PostPosted: Mon Jul 09, 2018 2:09 am 
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Solar wrote:
I hope that clears things up a bit.
That's fine. I genuinely believed that there might have been technical arguments. And consequently became curious what they were or how someone learned about them. Whichever the case, I am not arguing against it being a clean solution. There is one downside obviously. That you don't automatically update the ordinary compiler, when you update the freestanding one. But that is not game breaking.

It's clear now. Thanks.


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 Post subject: Re: Why so many custom-build toolchains?
PostPosted: Mon Jul 09, 2018 2:54 am 
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Not updating the compiler automatically can actually be a benefit, too. See, your system compiler gets updated only after the distro maintainers have (hopefully) checked that everything will still be shiny after the update... but of course they are only testing the distro, not your OS...

YourOS should have its own compiler update schedule. Imagine the pain when you're in the middle of some involved work when the system compiler gets updated, and you are sitting there with a broken build and have to figure out what is due to your changes and what is due to your compiler having been updated.

You also cannot easily fall back to previous versions with the system compiler. While setting up a newer cross-compiler version, testing it against YourOS, and then either updating or switching back to the old version is very easy.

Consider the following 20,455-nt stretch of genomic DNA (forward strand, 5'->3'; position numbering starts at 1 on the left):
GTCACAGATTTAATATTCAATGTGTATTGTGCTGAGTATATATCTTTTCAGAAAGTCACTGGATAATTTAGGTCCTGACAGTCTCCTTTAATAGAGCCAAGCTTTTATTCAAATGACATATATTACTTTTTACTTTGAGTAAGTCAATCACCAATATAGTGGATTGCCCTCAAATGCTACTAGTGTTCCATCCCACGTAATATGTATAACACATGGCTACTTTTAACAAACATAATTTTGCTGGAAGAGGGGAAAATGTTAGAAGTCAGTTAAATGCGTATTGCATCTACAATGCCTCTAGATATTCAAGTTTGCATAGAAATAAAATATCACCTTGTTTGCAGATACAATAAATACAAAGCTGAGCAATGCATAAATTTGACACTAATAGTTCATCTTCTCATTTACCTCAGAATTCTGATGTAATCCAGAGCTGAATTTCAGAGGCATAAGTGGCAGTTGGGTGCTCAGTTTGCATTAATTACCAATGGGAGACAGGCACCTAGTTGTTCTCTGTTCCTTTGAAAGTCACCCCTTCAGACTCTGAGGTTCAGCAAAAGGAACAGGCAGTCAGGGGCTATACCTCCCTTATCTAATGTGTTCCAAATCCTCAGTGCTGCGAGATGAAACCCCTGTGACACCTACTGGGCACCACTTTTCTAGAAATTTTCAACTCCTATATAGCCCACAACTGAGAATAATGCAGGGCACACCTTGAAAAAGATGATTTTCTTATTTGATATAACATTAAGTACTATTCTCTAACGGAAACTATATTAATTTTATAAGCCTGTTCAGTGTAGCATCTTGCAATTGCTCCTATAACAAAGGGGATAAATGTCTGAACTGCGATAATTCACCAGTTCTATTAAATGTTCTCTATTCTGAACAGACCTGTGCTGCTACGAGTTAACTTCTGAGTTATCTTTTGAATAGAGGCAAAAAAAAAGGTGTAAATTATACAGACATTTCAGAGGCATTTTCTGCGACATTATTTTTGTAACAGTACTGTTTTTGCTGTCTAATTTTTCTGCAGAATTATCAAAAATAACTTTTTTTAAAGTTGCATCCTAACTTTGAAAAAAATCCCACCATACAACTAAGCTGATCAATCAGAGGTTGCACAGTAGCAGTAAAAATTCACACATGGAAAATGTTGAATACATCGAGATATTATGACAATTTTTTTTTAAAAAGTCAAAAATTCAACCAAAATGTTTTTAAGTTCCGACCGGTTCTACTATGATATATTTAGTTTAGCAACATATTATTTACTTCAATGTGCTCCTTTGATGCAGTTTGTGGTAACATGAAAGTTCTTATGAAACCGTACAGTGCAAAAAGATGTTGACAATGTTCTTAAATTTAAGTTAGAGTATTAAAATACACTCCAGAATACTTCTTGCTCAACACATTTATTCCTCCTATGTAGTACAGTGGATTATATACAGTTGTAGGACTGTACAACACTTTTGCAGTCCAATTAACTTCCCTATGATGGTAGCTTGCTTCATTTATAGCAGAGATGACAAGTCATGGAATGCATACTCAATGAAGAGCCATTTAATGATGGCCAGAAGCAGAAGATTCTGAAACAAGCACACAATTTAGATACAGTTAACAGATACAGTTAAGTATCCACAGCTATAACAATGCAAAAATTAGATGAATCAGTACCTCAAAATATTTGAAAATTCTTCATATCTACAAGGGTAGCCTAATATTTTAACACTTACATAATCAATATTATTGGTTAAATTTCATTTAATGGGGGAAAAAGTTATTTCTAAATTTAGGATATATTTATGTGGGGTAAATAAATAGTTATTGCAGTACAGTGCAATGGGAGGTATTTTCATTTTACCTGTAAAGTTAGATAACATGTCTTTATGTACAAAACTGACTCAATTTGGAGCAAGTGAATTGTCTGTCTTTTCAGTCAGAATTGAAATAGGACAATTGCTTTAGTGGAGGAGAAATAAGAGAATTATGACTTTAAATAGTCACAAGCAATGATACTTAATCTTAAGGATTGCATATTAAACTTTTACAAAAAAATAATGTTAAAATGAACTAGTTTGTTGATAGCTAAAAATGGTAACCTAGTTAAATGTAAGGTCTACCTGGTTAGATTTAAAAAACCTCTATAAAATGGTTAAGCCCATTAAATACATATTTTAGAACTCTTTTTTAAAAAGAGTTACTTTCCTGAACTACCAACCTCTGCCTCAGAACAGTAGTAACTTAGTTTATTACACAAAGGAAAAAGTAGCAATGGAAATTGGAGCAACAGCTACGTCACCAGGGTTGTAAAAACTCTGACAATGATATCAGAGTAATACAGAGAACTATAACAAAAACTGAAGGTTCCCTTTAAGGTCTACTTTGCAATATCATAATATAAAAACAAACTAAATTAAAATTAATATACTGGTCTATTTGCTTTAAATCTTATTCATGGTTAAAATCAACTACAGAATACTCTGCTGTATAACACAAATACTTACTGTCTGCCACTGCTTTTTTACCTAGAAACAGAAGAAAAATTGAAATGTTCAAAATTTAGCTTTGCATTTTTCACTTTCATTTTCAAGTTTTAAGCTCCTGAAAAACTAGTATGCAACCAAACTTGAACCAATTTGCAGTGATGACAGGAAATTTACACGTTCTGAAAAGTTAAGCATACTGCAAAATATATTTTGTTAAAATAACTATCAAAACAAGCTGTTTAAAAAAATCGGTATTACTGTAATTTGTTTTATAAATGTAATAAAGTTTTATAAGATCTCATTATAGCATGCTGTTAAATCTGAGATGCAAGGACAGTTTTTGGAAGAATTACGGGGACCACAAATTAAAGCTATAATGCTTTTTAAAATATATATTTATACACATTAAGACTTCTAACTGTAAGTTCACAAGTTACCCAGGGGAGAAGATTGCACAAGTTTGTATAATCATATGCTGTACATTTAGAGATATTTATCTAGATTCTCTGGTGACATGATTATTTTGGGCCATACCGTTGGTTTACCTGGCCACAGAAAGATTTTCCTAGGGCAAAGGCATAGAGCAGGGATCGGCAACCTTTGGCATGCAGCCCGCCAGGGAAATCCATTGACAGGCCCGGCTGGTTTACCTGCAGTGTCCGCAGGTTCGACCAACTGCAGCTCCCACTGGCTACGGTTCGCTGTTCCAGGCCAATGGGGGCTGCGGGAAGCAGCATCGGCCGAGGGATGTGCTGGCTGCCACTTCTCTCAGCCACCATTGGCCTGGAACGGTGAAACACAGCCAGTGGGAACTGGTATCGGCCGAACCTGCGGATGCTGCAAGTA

While GCC is rather stable for now, there have been ABI-breaking changes in the past (anyone remember the fun we had during the 3.x releases?), and there are likely to be more in the future. I feel you'd need control rather than automatic updates...

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 Post subject: Re: Why so many custom-build toolchains?
PostPosted: Mon Jul 09, 2018 5:38 am 
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Solar wrote:
Not updating the compiler automatically can actually be a benefit, too. See, your system compiler gets updated only after the distro maintainers have (hopefully) checked that everything will still be shiny after the update... but of course they are only testing the distro, not your OS...
I didn't make myself very clear here. You are right. I meant that if a person wants the newer language features or some bug fix, whether they build the compiler themselves or use an unofficial repository, they would likely want both toolchains updated. It would be unlikely to desire C++17 or the fno-plt option for just one version. If the case is exceptional.. noone is restrained from doing the right thing and building two separate compilers. Although you could still build them both as hosted and provide the necessary switches later. It is a choice.


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 Post subject: Re: Why so many custom-build toolchains?
PostPosted: Wed Jul 11, 2018 3:07 am 
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What about LLVM? The Wiki page is not very generous, but the impression is that there is no need to build one for each target.

I imagine, that some effort is needed in order to obtain OS Specific Toolchain for userspace, but for pure kernel work - isn't pre-built, pre-packaged versions enough?